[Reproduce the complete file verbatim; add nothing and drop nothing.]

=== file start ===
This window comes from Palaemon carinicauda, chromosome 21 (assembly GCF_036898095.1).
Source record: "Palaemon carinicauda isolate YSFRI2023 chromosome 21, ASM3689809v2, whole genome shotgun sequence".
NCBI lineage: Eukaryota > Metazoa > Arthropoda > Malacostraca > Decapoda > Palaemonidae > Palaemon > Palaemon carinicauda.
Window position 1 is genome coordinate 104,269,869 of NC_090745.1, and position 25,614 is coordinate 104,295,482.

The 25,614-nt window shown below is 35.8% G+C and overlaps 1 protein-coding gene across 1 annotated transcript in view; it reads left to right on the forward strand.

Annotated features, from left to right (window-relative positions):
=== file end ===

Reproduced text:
This window comes from Palaemon carinicauda, chromosome 21 (assembly GCF_036898095.1).
Source record: "Palaemon carinicauda isolate YSFRI2023 chromosome 21, ASM3689809v2, whole genome shotgun sequence".
NCBI lineage: Eukaryota > Metazoa > Arthropoda > Malacostraca > Decapoda > Palaemonidae > Palaemon > Palaemon carinicauda.
Window position 1 is genome coordinate 104,269,869 of NC_090745.1, and position 25,614 is coordinate 104,295,482.

The 25,614-nt window shown below is 35.8% G+C and overlaps 1 protein-coding gene across 1 annotated transcript in view; it reads left to right on the forward strand.

Annotated features, from left to right (window-relative positions):